A couple of months ago Will posted a photo of a huge moth on his blog. Just the other day, Mark emailed me a copy of the same photo. In both cases, I was queried regarding the moth's identity. This morning, a very nice specimen emerged in the Butterfly Haven. I got a decent photo, so I thought I'd turn this into a blog post.
The Atlas Moth (Attacus atlas) is from Southeast Asia. By some measures, it's the biggest moth in the world. In this case biggest could mean biggest wingspan (up to 12") or largest wing area. There are several species of moths with very long tails that are longer than Atlas Moths. The one in this photo is medium sized. In part that's because it's a male. Female butterflies and moths are often larger than the males. Butterflies and moths that are produced by farms tend to be smaller than their wild-caught counterparts. We have occasionally had individuals as large as the one pictured on Will's blog, but that's unusual.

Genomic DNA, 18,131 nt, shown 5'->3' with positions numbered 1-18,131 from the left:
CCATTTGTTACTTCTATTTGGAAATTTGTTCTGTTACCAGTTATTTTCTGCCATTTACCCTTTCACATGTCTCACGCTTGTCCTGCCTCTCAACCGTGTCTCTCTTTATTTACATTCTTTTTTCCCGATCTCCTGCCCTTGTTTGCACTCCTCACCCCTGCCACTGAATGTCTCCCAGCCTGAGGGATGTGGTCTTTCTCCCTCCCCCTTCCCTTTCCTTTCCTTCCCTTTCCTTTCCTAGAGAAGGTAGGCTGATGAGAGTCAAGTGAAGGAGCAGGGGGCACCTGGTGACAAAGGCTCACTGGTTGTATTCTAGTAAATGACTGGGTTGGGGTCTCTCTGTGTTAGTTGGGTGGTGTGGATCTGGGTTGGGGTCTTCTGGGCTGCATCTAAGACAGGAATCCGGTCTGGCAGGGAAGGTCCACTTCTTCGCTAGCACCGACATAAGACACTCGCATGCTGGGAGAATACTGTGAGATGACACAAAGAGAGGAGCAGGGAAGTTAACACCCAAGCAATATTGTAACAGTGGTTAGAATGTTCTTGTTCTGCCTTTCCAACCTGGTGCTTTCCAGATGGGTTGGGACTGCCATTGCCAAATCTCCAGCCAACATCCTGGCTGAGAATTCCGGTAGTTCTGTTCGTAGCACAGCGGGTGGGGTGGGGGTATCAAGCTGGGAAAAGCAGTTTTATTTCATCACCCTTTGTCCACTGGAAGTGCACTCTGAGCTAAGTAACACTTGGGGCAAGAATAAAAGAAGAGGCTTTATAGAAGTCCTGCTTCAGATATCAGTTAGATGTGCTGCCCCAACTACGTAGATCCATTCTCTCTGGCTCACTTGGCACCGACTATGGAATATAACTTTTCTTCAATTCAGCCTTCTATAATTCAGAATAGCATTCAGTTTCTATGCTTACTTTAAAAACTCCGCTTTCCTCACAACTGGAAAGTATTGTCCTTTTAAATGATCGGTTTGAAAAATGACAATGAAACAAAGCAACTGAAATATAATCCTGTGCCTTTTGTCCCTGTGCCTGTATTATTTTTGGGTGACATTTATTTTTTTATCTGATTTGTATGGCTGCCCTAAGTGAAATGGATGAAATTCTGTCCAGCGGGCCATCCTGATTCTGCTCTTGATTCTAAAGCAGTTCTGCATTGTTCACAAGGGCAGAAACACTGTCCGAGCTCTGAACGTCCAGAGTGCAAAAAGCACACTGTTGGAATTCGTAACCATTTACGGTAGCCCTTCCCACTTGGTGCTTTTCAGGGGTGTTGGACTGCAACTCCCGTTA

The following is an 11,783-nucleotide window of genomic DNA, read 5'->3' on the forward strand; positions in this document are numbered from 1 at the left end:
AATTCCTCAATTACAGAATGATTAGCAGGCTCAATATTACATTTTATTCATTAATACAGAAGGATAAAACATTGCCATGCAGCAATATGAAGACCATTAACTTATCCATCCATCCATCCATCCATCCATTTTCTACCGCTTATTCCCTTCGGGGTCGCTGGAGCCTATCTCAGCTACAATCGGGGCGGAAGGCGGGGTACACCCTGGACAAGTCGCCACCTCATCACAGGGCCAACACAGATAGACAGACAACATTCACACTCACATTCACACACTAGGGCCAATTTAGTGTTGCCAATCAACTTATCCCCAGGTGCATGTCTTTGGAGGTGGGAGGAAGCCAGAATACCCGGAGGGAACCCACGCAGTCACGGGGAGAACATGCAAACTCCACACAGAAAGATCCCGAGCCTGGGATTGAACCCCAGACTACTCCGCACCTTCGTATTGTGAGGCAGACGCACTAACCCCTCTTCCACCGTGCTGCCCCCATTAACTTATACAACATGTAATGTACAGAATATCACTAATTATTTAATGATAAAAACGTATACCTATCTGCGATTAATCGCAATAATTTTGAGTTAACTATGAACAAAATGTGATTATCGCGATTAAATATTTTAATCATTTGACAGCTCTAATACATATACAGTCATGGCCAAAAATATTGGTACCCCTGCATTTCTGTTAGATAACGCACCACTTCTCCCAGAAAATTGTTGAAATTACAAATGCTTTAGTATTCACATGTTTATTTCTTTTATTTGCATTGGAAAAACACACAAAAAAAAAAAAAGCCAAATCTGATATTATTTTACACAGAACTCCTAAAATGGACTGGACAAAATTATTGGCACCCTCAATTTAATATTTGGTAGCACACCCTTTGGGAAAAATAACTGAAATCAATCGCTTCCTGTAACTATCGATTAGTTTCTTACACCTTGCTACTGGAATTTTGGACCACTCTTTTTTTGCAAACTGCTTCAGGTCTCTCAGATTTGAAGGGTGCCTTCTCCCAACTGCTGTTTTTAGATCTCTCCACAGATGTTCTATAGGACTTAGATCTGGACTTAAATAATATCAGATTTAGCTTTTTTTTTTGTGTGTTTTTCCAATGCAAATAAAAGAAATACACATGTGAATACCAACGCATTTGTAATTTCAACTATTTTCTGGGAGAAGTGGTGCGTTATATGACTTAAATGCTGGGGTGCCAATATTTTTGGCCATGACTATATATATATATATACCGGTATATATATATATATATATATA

Atlas moths are from the family Saturniidae, the giant silk moths. Another member of that family, the Luna Moth (Actias luna), is much more familiar to folks in this country. Atlas Moth caterpillars eat a variety of leaves, including citrus and willow leaves. The adults are typical giant silk moths in that they don't eat at all. These species build up huge fat reserves (note how plump the body is in the photo). The adult phase is entirely about reproduction- they mate and lay eggs. So complete is their lack of feeding that adults don't even have functional mouthparts.